When you see it you’ll…
The term innovative is bandied around an awful lot nowadays, usually by marketing types, but actual innovation is one of the real rarities in the tech industry. When Gigabyte’s BRIX Projector landed in our labs, we figured it to sit somewhere between curiosity and novelty. However, once we fired it up it became clear that this was one of those moments where actual innovation has occurred.
The BRIX projector comes as a barebones system, requiring the user to add SODIMM RAM, mSATA SSD and an operating system to get it up and running. Based upon Intel’s Next Unit of Computing (NUC) concept, the system features a Core i3-4010U CPU, with HD 4400 graphics, to which Gigabyte has paired a DLP-based projector, capable of outputting an image at 864 x 480 resolution.
What results is something with obvious limitations, but so much potential. It isn’t going to break any performance barriers, thanks to hardware akin to that found in an Ultrabook, and the projector resolution is admittedly low (one can’t even run Modern UI apps in Windows 8.1 – although that may be more blessing than curse).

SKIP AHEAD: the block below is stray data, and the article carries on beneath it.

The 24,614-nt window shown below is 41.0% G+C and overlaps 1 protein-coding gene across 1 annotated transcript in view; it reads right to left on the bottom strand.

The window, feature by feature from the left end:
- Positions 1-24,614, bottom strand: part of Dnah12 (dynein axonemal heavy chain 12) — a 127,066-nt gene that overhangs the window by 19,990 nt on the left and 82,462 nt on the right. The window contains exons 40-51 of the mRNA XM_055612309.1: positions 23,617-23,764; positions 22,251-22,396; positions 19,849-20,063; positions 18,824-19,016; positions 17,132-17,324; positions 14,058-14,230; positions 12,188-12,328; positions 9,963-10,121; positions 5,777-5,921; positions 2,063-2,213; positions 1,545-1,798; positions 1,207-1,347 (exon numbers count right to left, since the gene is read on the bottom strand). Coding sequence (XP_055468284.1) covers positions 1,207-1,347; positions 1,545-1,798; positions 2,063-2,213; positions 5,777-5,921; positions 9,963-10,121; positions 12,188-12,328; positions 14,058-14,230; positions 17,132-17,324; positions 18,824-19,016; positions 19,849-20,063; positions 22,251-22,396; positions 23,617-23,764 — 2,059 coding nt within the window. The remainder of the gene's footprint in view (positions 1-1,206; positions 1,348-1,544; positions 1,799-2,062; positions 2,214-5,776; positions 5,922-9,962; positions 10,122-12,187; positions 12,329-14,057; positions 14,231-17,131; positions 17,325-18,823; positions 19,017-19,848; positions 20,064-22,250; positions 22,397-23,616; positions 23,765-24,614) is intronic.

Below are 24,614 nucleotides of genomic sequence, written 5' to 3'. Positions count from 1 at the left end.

Once we had the system up and running, though, all of our worries went out the window. The projector outputs a fantastic image in a semi-darkened room (the 75lm brightness means it struggles in brightly lit areas), and even though it isn’t HD resolution, videos looked crisp and clear, as did normal Windows desktop programs. Most importantly, we could see all sorts of weird and wonderful uses for the BRIX, from boring kiosk-type solutions to forming an integral part of one colleague’s ongoing Star Trek LARPing (it could even make an underwhelming technology like the Leap Motion useful!).
Of course this isn’t a product suitable for everyone, and its barebones nature means a reasonable amount of tech savvy is needed to get it up and running.
Ultimately though, not only is this by far the best implementation of the NUC concept to date, but it is a product that is both unique and innovative without ending up as a pure gimmick.